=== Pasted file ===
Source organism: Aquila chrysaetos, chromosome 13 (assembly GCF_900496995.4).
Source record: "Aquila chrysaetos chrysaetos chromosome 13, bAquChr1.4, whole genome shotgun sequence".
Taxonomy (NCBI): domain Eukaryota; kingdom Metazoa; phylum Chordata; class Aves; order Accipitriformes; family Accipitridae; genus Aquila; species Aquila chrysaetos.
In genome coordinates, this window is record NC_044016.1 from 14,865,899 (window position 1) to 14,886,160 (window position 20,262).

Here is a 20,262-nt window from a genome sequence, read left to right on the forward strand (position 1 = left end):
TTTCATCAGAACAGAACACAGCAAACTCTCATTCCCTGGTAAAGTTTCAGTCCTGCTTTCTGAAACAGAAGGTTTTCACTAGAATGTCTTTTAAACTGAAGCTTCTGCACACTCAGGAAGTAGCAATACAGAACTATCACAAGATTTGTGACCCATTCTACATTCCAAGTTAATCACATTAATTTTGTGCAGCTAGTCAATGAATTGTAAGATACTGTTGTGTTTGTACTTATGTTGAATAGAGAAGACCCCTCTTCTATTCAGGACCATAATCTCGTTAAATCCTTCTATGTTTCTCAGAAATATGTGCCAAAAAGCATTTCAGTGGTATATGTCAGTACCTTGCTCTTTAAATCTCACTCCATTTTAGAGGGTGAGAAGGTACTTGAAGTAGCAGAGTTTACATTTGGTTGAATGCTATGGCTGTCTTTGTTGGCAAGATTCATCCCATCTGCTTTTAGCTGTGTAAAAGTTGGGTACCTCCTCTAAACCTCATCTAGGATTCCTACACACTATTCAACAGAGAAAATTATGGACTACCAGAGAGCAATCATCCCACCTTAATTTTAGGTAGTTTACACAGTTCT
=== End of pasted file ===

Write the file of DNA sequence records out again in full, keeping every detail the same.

Source organism: Aquila chrysaetos, chromosome 13 (assembly GCF_900496995.4).
Source record: "Aquila chrysaetos chrysaetos chromosome 13, bAquChr1.4, whole genome shotgun sequence".
Taxonomy (NCBI): domain Eukaryota; kingdom Metazoa; phylum Chordata; class Aves; order Accipitriformes; family Accipitridae; genus Aquila; species Aquila chrysaetos.
In genome coordinates, this window is record NC_044016.1 from 14,865,899 (window position 1) to 14,886,160 (window position 20,262).

Here is a 20,262-nt window from a genome sequence, read left to right on the forward strand (position 1 = left end):
TTTCATCAGAACAGAACACAGCAAACTCTCATTCCCTGGTAAAGTTTCAGTCCTGCTTTCTGAAACAGAAGGTTTTCACTAGAATGTCTTTTAAACTGAAGCTTCTGCACACTCAGGAAGTAGCAATACAGAACTATCACAAGATTTGTGACCCATTCTACATTCCAAGTTAATCACATTAATTTTGTGCAGCTAGTCAATGAATTGTAAGATACTGTTGTGTTTGTACTTATGTTGAATAGAGAAGACCCCTCTTCTATTCAGGACCATAATCTCGTTAAATCCTTCTATGTTTCTCAGAAATATGTGCCAAAAAGCATTTCAGTGGTATATGTCAGTACCTTGCTCTTTAAATCTCACTCCATTTTAGAGGGTGAGAAGGTACTTGAAGTAGCAGAGTTTACATTTGGTTGAATGCTATGGCTGTCTTTGTTGGCAAGATTCATCCCATCTGCTTTTAGCTGTGTAAAAGTTGGGTACCTCCTCTAAACCTCATCTAGGATTCCTACACACTATTCAACAGAGAAAATTATGGACTACCAGAGAGCAATCATCCCACCTTAATTTTAGGTAGTTTACACAGTTCT